1. Teach by example. If you want to stop a mob from panicking in a theatre during a
    fire, walk calmly. If you want humans to adopt some ethical moral code, or
    philosophical system, live it rigorously. They will pick it up from you
    unconsciously by modelling you.
  2. Lead with non-controversial statements.
  3. Humans reason mostly by analogy. The key is finding the right analogy and
    letting them reason it through for themselves. You don’t even need to assert the
    two models are related, just put them in the same vicinity.
  4. Praise the desired behaviour in anyone who exhibits it. The others will
    mindlessly model the behaviour to get praise.
  5. Don’t bother with the reasons why you want humans to do something. Get into
    their heads. Why would they want to do it? People are much more likely to
    trust you if you obviously like them and have their desires and well being in
  6. Reward humans with attention when they seem to be moving in the right direction.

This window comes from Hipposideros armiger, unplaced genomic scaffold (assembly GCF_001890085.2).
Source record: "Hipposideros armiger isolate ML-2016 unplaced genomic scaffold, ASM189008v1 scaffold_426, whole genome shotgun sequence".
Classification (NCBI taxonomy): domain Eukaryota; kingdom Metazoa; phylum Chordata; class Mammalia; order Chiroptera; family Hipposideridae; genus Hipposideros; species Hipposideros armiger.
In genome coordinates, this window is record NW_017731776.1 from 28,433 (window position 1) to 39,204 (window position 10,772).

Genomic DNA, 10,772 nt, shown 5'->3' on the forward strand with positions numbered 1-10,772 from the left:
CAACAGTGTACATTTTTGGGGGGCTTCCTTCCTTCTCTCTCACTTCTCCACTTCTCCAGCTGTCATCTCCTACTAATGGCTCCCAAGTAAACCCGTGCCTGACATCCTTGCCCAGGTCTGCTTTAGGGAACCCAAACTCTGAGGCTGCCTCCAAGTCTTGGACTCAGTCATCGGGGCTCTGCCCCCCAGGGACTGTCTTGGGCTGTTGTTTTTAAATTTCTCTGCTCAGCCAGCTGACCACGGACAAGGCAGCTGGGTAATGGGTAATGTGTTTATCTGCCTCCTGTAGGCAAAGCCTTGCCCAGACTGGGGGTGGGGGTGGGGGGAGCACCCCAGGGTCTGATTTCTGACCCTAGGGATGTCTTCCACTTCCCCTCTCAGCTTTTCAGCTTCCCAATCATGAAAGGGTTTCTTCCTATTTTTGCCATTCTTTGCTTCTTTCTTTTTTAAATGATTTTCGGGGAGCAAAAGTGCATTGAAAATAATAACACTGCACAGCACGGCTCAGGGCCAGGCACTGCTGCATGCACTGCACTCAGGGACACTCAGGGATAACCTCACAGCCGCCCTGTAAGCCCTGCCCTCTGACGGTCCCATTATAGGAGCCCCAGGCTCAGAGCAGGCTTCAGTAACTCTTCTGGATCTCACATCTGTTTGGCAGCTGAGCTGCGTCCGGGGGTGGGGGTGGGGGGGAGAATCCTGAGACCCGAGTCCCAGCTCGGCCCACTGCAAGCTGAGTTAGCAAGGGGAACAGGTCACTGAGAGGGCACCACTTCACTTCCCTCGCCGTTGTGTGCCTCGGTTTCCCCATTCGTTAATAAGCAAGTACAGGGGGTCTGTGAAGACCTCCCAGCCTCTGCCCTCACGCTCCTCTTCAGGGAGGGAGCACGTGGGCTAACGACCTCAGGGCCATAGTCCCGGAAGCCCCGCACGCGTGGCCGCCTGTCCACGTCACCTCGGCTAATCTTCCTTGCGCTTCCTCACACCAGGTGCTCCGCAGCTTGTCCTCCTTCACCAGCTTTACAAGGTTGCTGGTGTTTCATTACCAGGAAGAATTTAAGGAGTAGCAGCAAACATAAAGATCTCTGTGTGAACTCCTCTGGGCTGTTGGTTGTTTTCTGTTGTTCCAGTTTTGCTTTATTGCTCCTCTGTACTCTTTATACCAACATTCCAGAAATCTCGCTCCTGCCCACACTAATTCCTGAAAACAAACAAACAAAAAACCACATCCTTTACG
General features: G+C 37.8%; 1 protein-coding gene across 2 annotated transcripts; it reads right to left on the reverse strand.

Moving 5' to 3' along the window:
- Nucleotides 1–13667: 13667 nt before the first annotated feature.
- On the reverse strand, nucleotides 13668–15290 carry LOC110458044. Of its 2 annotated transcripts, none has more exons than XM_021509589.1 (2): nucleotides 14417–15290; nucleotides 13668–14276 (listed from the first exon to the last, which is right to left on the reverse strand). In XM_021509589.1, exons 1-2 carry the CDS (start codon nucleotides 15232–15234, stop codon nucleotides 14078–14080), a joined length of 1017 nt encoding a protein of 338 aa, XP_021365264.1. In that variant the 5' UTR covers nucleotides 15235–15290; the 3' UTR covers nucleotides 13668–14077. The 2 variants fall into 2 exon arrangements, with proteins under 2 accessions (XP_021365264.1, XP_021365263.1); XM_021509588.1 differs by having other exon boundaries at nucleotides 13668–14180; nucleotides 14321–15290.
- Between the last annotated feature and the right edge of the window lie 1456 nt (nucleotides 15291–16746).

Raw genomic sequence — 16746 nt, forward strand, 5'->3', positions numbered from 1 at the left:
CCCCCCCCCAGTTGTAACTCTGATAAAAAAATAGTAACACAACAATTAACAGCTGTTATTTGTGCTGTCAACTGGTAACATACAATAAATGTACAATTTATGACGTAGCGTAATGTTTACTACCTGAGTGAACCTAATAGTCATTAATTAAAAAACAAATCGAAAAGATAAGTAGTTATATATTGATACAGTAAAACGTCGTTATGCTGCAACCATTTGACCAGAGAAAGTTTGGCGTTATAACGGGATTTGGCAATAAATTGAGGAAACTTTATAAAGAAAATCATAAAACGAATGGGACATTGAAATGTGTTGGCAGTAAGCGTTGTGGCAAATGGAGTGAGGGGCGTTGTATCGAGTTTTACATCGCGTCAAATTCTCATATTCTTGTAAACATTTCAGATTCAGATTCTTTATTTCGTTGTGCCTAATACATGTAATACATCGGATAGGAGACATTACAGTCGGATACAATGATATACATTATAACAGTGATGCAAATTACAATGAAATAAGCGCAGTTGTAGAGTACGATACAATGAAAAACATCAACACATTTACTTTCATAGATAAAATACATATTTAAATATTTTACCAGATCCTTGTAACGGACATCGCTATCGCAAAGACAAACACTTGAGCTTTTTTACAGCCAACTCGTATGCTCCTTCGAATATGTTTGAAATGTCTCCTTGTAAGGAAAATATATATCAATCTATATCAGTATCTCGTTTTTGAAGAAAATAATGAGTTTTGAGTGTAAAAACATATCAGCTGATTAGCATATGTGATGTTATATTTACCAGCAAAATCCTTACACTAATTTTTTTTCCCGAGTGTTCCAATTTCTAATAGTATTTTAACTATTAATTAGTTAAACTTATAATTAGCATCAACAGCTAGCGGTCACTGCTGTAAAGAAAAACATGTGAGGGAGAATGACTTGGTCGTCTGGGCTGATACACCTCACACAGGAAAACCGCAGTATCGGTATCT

7. In debate, concede as many points as you possibly can. Your opponents will then
    perceive you as emminently reasonable and stop fighting you so hard.
  8. If you want to get humans angry at some injustice, don’t model anger. They will
    think you already have it covered and do nothing. Just calmly tell them the
    facts and let them create their own anger.
  9. Look on every response to what you say, no matter how vitriolic, as a gift from
    the universe to continue the debate. The worst thing that can happen is humans
    will ignore you totally. Treat every attack as a cry for more information.
  10. Express your own doubts about anything you say. The more middle-of-the-road you